Thursday, August 23, 2012

Creating Your Own Book Trailer

Book trailers are a creative way for authors to get the word out about their upcoming releases. But if don’t have hundreds of dollars to spend on a professional book trailer service, don’t worry! In just a few hours, and for a fraction of the cost, you can create a book trailer yourself. 


Two video editing programs that are available for download are Windows Live Movie Maker and VideoPad Video Editor. They’re both free and (most importantly) relatively easy to use. Personally, I like Windows Live Movie Maker the best because it’s more straightforward and requires less of a learning curve. However, the program tends to freeze up if you give it too many commands at once, so take your time and save your work regularly. I don’t use VideoPad Video Editor as often as I do Windows Live Movie Maker because I’m not thrilled with how the subtitles just “pop” up on the screen. As far as I can tell, at least with the free version, you cannot apply special effects to your subtitles (such as fade) like you can in Movie Maker. I would suggest downloading both programs and playing around with each to see which one you prefer. Sometimes you have to use one over the other in the instance one of your files is incompatible with a particular program, as was the case when I created the trailer for BLOOD TYPE


Every author has a different method of writing, and it’s no different when creating book trailers. I rarely create trailers with an actual concept in mind. Rather, I first choose the background music and go from there. It’s been my experience that I just know the perfect song when I hear it, and I can build on a particular feeling. Two sites I use frequently for inexpensive music tracks are Incompetech Royaly-Free Music and Jewel Beat. Lately I’ve been using only Jewel Beat. Overall, the site presents itself more professionally and it’s my opinion that the selection of music is better.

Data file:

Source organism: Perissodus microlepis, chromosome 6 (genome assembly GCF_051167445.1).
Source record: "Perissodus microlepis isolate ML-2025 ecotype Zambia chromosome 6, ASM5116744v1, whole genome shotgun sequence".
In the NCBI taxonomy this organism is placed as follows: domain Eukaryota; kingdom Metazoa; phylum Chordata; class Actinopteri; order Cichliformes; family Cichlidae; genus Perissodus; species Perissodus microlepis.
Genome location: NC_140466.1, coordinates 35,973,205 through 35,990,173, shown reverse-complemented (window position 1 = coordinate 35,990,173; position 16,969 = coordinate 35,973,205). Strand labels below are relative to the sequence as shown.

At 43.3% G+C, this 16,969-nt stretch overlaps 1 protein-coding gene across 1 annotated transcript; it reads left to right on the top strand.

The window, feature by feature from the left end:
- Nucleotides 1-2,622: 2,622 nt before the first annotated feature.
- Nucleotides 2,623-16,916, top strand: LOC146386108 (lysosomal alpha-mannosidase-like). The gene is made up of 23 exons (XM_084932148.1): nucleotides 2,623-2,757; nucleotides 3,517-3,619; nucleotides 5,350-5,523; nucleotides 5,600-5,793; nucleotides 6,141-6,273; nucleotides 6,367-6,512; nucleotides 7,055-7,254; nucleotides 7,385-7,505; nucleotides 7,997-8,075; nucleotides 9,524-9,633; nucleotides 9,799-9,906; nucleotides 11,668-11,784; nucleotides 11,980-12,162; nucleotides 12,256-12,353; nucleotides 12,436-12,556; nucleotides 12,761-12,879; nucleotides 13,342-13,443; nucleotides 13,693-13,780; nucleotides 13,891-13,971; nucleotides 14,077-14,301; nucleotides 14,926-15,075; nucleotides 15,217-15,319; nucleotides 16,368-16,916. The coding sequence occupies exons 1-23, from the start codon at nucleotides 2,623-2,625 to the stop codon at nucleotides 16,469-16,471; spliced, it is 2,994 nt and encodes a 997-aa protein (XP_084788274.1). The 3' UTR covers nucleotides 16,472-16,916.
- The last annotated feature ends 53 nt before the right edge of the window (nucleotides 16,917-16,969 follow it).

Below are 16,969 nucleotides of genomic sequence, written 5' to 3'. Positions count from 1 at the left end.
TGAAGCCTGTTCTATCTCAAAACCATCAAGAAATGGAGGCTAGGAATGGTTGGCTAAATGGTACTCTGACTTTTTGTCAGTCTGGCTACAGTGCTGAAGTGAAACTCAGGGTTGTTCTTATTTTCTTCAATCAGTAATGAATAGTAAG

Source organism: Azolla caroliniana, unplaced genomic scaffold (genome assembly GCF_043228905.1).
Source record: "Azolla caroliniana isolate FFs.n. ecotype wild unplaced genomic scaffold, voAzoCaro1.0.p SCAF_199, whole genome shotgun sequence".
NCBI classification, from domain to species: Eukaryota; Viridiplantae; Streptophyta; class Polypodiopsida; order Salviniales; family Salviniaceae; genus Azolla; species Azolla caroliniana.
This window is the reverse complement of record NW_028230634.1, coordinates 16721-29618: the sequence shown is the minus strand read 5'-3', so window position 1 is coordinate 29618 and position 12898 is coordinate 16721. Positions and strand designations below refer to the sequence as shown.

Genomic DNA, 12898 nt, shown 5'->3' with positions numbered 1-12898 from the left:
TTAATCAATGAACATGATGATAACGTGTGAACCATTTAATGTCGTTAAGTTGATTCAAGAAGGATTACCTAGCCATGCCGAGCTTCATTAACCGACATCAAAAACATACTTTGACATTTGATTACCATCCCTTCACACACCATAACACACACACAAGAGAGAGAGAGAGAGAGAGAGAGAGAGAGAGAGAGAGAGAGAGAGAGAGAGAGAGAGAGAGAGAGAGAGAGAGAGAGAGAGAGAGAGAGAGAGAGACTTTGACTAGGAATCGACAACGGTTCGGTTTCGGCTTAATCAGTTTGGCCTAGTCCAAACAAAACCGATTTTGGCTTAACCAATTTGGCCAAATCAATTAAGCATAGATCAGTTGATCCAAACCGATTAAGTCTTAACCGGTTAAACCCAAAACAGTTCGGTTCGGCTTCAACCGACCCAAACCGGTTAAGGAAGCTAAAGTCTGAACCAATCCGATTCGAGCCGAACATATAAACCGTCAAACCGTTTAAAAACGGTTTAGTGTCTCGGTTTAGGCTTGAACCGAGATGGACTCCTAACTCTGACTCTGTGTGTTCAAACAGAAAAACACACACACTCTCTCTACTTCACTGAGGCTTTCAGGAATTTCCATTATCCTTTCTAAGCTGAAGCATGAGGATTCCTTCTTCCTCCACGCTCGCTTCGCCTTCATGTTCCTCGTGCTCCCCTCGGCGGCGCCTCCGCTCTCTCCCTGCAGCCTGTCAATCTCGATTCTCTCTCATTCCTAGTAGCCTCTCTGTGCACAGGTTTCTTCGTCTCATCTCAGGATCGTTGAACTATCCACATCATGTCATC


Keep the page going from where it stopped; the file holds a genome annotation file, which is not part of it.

For images, I use iStockPhoto exclusively. You can narrow what you’re looking for not only by performing a keyword search, but by price, size, and type of file (photo, illustration, video, audio, and editorial). Another great feature of iStockPhoto is the ability to buy photo credits, which are good for up to a year after purchase. The more credits you buy, the less money you spend. So if you have several projects that you know you’ll be working on within the coming month, you’ll actually save money by buying in bulk.

When you’ve decided on your video editing program and you’ve purchased your background music and images, there are a few remaining points to keep in mind:

1. Keep it short. The last thing you want is for prospective readers to stop watching before they reach the end of your video. Book trailers that are too lengthy run the risk of losing the audience. Sixty- to ninety-second book trailers are ideal. 

2. Keep it simple. People who are overwhelmed tend to tune out, and nothing overwhelms me more than too much sensory input. Just because you can choose ten different clip transitions and effects doesn’t mean you should. Stick with the very basics. Remember that you’re creating a book trailer and not a film featurette. 

3. Keep it inexpensive. Don’t forget that you have to pay to use background music and images. And because all of that can quickly add up, that’s another reason to keep it simple. The total cost of the BLOOD TYPE trailer was approximately $43.


Melissa Luznicky Garrett is an author of adult and young adult novels. She lives in upstate New York with her husband, three children, and numerous animals. Melissa is currently hard at work on her next project. You can visit Melissa’s blog, connect with her on Facebook, or view additional book trailers and home videos on YouTube that she’s created using Windows Live Movie Maker and VideoPad Video Editor. 


  1. These are great recommendations. My concern was what about the copyright on the music. Are we allowed to use anyone's music for our video?

  2. Fantastic advice Melissa, especially 'keep it short',
    I used the One True Media site to make a 30 second trailer. They had great software and stock music that was copyright free. I bought images from a stock photo place as well.

    Karlene, you can only use music that's either
    Out of copyright
    Or copyright free / creative commons.
    Anything else you would have to pay royalties for, even if you acknowledge it.

  3. Sounds great, though I'm hoping to do a movie-style trailer if I'm ever published. Those are the only ones that grab my attention. My ADHD brain loses interest pretty quickly with the typical kinds of book trailers.